Instead of UK Government Departments Fighting Each Other for Funding – Increase the Available Revenue Pool for All Departments

Companies fight over ‘market share’ because that’s what companies do. And it is often a vicious competition.

However, governments have an unparalleled advantage here because they can increase the overall size of the market — which, using this metaphor, relates to UK GDP.

By dramatically ramping-up trade with India the government could increase GDP by five per cent, easily meet the spending requirements of all departments and still have the economic clout to run balanced budgets indefinitely.

This so badly needs to be done that Brexit is a side-show by comparison, although without Brexit it would be difficult to enter into new trade arrangements with any non-EU country.

In summary, Brexit is merely the means to an end — an end with a much stronger economy for both Britain and India, and a stronger Commonwealth partnership.

Theresa May’s Brexit Letter to the EU

Originally Published by gov.uk 29 March 2017

Prime Minister’s letter to Donald Tusk triggering Article 50

Contents

  1. The process in the United Kingdom
  2. Negotiations between the United Kingdom and the European Union
  3. Proposed principles for our discussions
  4. The task before us

“On 23 June last year, the people of the United Kingdom voted to leave the European Union. As I have said before, that decision was no rejection of the values we share as fellow Europeans. Nor was it an attempt to do harm to the European Union or any of the remaining member states. On the contrary, the United Kingdom wants the European Union to succeed and prosper. Instead, the referendum was a vote to restore, as we see it, our national self-determination. We are leaving the European Union, but we are not leaving Europe – and we want to remain committed partners and allies to our friends across the continent.

Earlier this month, the United Kingdom Parliament confirmed the result of the referendum by voting with clear and convincing majorities in both of its Houses for the European Union (Notification of Withdrawal) Bill. The Bill was passed by Parliament on 13 March and it received Royal Assent from Her Majesty The Queen and became an Act of Parliament on 16 March.

Today, therefore, I am writing to give effect to the democratic decision of the people of the United Kingdom. I hereby notify the European Council in accordance with Article 50(2) of the Treaty on European Union of the United Kingdom’s intention to withdraw from the European Union. In addition, in accordance with the same Article 50(2) as applied by Article 106a of the Treaty Establishing the European Atomic Energy Community, I hereby notify the European Council of the United Kingdom’s intention to withdraw from the European Atomic Energy Community. References in this letter to the European Union should therefore be taken to include a reference to the European Atomic Energy Community.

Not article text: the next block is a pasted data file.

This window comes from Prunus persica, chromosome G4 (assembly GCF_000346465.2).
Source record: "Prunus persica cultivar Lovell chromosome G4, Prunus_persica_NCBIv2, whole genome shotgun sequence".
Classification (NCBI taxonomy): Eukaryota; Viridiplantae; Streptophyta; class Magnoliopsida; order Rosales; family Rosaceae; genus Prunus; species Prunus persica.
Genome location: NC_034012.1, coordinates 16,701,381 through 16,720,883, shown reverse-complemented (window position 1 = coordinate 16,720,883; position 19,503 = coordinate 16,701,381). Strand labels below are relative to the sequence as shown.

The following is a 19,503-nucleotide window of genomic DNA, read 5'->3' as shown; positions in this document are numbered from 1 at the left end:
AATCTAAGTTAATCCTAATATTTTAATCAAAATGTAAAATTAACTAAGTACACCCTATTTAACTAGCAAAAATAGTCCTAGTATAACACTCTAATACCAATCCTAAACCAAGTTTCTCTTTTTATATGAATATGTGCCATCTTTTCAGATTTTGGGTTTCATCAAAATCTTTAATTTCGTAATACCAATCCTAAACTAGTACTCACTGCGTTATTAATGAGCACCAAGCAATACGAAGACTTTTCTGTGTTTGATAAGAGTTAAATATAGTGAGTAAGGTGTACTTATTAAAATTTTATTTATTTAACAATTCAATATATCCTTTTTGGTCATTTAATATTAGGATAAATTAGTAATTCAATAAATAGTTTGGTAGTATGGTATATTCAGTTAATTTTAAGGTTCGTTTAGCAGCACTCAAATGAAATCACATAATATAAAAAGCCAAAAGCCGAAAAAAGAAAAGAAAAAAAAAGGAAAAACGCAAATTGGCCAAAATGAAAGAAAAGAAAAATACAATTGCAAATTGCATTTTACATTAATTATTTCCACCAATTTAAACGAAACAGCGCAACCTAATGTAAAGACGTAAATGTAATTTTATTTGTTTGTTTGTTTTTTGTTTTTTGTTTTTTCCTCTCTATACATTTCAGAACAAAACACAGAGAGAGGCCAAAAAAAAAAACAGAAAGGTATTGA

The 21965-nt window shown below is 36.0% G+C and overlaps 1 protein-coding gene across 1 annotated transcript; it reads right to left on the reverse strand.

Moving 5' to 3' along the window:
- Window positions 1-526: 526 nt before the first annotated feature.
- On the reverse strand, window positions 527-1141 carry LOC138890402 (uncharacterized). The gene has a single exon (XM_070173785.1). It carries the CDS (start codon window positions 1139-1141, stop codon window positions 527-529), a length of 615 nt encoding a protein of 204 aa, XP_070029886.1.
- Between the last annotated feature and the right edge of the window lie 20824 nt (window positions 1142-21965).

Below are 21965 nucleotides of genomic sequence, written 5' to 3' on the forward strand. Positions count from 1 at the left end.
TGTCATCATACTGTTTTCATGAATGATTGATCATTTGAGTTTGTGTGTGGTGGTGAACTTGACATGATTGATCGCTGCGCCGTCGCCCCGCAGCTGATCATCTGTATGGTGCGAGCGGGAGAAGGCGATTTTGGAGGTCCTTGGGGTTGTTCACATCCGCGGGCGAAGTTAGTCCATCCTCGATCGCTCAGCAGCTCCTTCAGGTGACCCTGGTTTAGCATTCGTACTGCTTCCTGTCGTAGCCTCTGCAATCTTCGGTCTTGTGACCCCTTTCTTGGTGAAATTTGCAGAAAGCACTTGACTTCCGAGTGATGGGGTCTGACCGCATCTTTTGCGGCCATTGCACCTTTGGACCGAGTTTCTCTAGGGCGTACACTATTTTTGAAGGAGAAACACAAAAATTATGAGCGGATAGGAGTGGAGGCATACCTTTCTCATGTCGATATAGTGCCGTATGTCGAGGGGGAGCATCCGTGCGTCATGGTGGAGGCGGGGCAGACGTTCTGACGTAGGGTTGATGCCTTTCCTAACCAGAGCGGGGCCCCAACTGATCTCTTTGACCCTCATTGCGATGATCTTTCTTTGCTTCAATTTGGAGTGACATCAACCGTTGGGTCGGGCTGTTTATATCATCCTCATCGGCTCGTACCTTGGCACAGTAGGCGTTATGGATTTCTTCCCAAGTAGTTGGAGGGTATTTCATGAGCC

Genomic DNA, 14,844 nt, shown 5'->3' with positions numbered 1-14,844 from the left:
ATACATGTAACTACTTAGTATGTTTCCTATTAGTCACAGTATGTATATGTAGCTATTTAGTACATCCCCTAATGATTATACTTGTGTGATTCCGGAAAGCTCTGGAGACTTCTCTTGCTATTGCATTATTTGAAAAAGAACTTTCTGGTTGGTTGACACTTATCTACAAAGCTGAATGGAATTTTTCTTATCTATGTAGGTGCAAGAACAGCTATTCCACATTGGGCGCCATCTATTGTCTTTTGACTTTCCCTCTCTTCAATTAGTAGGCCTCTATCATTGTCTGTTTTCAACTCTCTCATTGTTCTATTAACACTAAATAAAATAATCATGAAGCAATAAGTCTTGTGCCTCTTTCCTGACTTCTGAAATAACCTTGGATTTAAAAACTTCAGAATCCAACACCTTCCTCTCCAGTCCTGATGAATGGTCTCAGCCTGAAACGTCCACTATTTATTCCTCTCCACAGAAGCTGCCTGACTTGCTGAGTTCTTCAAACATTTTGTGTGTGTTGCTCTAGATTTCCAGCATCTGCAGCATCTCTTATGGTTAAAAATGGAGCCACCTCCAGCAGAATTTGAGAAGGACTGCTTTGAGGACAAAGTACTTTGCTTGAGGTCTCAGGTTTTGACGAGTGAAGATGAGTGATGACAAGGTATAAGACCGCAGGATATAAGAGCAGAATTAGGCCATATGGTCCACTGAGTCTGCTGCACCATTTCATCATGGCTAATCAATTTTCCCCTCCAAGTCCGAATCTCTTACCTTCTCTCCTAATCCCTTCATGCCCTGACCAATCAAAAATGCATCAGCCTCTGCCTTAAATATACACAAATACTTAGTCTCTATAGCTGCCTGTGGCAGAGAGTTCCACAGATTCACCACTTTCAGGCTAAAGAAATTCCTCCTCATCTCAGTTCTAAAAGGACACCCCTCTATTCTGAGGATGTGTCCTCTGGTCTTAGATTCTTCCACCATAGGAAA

This letter sets out the approach of Her Majesty’s Government to the discussions we will have about the United Kingdom’s departure from the European Union and about the deep and special partnership we hope to enjoy – as your closest friend and neighbour – with the European Union once we leave. We believe that these objectives are in the interests not only of the United Kingdom but of the European Union and the wider world too.

It is in the best interests of both the United Kingdom and the European Union that we should use the forthcoming process to deliver these objectives in a fair and orderly manner, and with as little disruption as possible on each side. We want to make sure that Europe remains strong and prosperous and is capable of projecting its values, leading in the world, and defending itself from security threats. We want the United Kingdom, through a new deep and special partnership with a strong European Union, to play its full part in achieving these goals. We therefore believe it is necessary to agree the terms of our future partnership alongside those of our withdrawal from the European Union.

The Government wants to approach our discussions with ambition, giving citizens and businesses in the United Kingdom and the European Union – and indeed from third countries around the world – as much certainty as possible, as early as possible.

I would like to propose some principles that may help to shape our coming discussions, but before I do so, I should update you on the process we will be undertaking at home, in the United Kingdom.

The process in the United Kingdom